Good digestion of the foods we consume is imperative to the functioning of all bodily systems and is the basic determining factor that makes optimal nutrition possible. It has often been said "you are what you eat", it would however be more accurate to say, "you are what you digest."
This important biological function is essential for breaking down our foods and drinks into usable nutrients that our body can utilize for energy, growth and cellular repair. Understanding this natural process and learning how to work with it, instead of against it, can be a key component to overall health over the course of a lifetime.
Chronic digestive problems can not only cause malnutrition, hinder the proper activities of the organs and glands, but have also been linked to immune system disorders as well as numerous diseases and health conditions.
Seemingly minor issues like flatulence, bloating, constipation, heartburn or indigestion can all be signs of gastrointestinal imbalance that, if not corrected, can potentially lead to more serious illnesses over time.
Digestion is where is all begins. If we can keep this system running smoothly through good dietary practices,
sattvic food choices as well as periodic cleansing protocols, we can
often prevent many unnecessary related health issues further down
In Ayurvedic terminology, our digestive capacity is referred to as "digestive fire" or "agni", which means 'to ignite.' Agni is one of the most important principles of Ayurveda, often called the "gatekeeper of good health" and in a broad sense refers to our ability to digest all aspects of life, on physical, emotional and spiritual levels.
"Jathara agni" is the central digestive fire that governs digestion of the foods we eat. When jathara agni is strong we are able to eliminate ama (toxins) and assimilate ojas (essential life energy), when it is weak ama can accumulate and cause problems.
In Ayurvedic medicine, there are many ways to strengthen and support one's digestive fire and prevent common symptoms that frequently go unrecognized by many people.
Digestion of the food we eat occurs in the "digestive tract" and begins from the moment we start chewing or masticating our food and ends when unneeded waste material is defecated as feces.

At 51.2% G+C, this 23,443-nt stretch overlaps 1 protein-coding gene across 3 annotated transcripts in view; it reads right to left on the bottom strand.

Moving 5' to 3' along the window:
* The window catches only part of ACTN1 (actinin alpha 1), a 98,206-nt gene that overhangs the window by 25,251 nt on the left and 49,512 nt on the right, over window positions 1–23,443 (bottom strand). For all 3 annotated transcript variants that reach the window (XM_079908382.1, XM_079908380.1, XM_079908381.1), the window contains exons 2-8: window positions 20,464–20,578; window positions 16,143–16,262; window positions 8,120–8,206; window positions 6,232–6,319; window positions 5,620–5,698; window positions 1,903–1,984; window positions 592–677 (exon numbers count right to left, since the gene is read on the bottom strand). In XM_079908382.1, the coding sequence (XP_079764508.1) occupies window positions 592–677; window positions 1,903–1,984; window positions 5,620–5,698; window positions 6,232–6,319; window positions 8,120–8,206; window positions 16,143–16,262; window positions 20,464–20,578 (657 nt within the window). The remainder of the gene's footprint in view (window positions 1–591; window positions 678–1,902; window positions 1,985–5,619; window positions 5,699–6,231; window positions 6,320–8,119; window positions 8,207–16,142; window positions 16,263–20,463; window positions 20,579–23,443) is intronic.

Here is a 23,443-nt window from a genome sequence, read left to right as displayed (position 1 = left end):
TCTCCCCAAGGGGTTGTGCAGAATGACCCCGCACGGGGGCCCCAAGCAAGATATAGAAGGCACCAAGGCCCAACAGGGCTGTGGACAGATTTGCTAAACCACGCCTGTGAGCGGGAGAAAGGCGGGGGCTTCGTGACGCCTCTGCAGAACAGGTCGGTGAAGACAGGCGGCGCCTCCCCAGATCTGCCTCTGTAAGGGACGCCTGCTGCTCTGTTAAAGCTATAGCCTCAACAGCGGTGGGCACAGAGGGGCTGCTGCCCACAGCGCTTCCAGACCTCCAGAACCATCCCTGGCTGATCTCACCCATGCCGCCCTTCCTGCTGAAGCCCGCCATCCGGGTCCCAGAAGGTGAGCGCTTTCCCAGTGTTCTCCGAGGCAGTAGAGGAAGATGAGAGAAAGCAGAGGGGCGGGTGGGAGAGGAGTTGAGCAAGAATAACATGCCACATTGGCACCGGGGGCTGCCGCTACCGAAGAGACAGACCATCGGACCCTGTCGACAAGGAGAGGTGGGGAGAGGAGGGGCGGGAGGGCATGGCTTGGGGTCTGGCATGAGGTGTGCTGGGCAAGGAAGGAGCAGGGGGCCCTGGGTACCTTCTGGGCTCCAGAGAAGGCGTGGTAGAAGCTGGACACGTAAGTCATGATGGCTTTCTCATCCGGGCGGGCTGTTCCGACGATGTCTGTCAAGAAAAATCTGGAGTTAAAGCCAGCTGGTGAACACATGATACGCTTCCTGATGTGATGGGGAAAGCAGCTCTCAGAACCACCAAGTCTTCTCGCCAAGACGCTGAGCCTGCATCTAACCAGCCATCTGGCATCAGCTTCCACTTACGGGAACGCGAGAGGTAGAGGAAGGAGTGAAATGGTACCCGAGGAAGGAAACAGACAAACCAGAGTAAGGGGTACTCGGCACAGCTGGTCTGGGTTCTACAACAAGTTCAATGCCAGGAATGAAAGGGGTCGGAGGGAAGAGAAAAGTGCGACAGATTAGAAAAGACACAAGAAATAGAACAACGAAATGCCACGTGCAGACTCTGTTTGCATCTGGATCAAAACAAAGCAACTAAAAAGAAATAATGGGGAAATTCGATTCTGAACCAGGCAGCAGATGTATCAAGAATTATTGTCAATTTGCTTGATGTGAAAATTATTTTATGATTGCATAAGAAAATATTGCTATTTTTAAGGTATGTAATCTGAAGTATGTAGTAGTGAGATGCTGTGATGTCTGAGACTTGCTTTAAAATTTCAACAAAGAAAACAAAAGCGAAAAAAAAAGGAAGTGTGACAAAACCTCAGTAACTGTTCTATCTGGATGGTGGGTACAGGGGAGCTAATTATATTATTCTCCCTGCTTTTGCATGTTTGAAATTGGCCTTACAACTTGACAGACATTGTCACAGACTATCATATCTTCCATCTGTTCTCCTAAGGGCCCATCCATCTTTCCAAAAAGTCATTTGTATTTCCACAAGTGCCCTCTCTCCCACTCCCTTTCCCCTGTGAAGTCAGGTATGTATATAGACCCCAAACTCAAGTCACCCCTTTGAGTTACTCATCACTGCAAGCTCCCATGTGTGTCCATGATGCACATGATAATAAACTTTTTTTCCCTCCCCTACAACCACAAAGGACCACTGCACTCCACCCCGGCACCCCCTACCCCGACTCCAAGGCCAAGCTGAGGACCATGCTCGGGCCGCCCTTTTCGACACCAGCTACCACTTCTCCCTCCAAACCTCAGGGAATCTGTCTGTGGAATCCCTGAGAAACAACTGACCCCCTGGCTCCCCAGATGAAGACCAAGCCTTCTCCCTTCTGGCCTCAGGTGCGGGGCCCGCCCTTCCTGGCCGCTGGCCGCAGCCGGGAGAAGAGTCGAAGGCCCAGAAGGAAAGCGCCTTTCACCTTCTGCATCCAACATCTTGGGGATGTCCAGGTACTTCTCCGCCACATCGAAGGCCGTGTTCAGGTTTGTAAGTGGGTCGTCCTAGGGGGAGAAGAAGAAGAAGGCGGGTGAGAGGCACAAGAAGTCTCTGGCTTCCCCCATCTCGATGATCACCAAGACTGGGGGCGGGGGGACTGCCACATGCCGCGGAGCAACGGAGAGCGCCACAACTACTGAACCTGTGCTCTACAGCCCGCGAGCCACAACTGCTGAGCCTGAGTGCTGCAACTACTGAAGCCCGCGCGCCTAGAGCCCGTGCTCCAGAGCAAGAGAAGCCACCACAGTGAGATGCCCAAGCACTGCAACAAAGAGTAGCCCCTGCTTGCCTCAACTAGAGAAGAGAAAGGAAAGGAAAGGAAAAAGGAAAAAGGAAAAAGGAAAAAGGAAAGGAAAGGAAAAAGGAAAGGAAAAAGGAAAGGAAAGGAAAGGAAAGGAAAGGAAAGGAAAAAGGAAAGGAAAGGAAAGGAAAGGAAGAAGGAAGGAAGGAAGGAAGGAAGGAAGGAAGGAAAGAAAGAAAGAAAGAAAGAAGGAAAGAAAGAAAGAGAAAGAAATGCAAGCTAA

The digestive tract, composed of the gastrointestinal tract or GI tract, is basically a series of organs, primarily the stomach, small intestine and colon connected by a twisting tube that goes from the mouth to the rectum. Other secondary elements of digestion include the tongue, salivary glands, pancreas, liver and gallbladder.
Digestion for humans begins in the mouth and continues throughout the gastrointestinal tract where larger insoluble food particles are transformed into smaller molecules of proteins, fats, carbohydrates, vitamins, minerals as well as beneficial food-specific phytochemicals, like polyphenols and antioxidants. These smaller substances can then be absorbed into the blood plasma or bloodstream and distributed throughout the body to provide for our nutritional needs.
Gut flora or microbiota in the GI tract, in addition to parts of the nervous and circulatory systems, also assist with digestion. Working together in a combined effort with nerves, hormones, bacteria, blood and the organs of the digestive tract, the complex task of digesting the foods and liquids consumed each and every day is achieved on some level.
To what degree our digestive capacities or digestive fire maintains throughout our lives it primarily up to us; our dietary practices and many other factors.
We believe that it is possible to correct digestive issues with proper diet and cleansing protocols, along with beneficial supplements such as digestive enzymes, probiotics and vitamin/mineral powders, teas or tablets.
In addition, following some basic dietary practices can also help to improve acute or chronic digestive problems.